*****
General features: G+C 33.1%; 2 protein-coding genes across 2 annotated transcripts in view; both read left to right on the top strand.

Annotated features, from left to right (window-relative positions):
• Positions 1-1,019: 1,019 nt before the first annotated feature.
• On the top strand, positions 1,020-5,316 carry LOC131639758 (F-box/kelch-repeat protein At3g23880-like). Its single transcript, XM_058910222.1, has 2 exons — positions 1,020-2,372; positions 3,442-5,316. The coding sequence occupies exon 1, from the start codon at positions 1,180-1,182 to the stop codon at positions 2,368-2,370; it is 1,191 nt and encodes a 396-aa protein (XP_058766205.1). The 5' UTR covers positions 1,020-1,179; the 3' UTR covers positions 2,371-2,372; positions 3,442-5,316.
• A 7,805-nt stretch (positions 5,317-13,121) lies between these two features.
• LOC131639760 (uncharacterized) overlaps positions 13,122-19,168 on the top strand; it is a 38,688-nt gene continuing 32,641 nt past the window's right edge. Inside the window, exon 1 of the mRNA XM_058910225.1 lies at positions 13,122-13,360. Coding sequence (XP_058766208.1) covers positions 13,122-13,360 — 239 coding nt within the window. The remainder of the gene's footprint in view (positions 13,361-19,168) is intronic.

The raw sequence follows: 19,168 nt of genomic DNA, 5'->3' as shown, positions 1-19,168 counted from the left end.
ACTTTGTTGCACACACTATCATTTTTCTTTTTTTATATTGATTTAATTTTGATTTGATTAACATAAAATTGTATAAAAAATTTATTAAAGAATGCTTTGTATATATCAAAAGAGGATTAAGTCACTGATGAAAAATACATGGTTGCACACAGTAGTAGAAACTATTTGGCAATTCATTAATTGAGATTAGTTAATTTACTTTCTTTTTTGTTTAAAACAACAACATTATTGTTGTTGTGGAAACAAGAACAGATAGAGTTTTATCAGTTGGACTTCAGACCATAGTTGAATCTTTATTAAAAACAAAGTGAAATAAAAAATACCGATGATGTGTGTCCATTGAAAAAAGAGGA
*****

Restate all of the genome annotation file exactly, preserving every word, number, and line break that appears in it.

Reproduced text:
General features: G+C 33.1%; 2 protein-coding genes across 2 annotated transcripts in view; both read left to right on the top strand.

Annotated features, from left to right (window-relative positions):
• Positions 1-1,019: 1,019 nt before the first annotated feature.
• On the top strand, positions 1,020-5,316 carry LOC131639758 (F-box/kelch-repeat protein At3g23880-like). Its single transcript, XM_058910222.1, has 2 exons — positions 1,020-2,372; positions 3,442-5,316. The coding sequence occupies exon 1, from the start codon at positions 1,180-1,182 to the stop codon at positions 2,368-2,370; it is 1,191 nt and encodes a 396-aa protein (XP_058766205.1). The 5' UTR covers positions 1,020-1,179; the 3' UTR covers positions 2,371-2,372; positions 3,442-5,316.
• A 7,805-nt stretch (positions 5,317-13,121) lies between these two features.
• LOC131639760 (uncharacterized) overlaps positions 13,122-19,168 on the top strand; it is a 38,688-nt gene continuing 32,641 nt past the window's right edge. Inside the window, exon 1 of the mRNA XM_058910225.1 lies at positions 13,122-13,360. Coding sequence (XP_058766208.1) covers positions 13,122-13,360 — 239 coding nt within the window. The remainder of the gene's footprint in view (positions 13,361-19,168) is intronic.

The raw sequence follows: 19,168 nt of genomic DNA, 5'->3' as shown, positions 1-19,168 counted from the left end.
ACTTTGTTGCACACACTATCATTTTTCTTTTTTTATATTGATTTAATTTTGATTTGATTAACATAAAATTGTATAAAAAATTTATTAAAGAATGCTTTGTATATATCAAAAGAGGATTAAGTCACTGATGAAAAATACATGGTTGCACACAGTAGTAGAAACTATTTGGCAATTCATTAATTGAGATTAGTTAATTTACTTTCTTTTTTGTTTAAAACAACAACATTATTGTTGTTGTGGAAACAAGAACAGATAGAGTTTTATCAGTTGGACTTCAGACCATAGTTGAATCTTTATTAAAAACAAAGTGAAATAAAAAATACCGATGATGTGTGTCCATTGAAAAAAGAGGA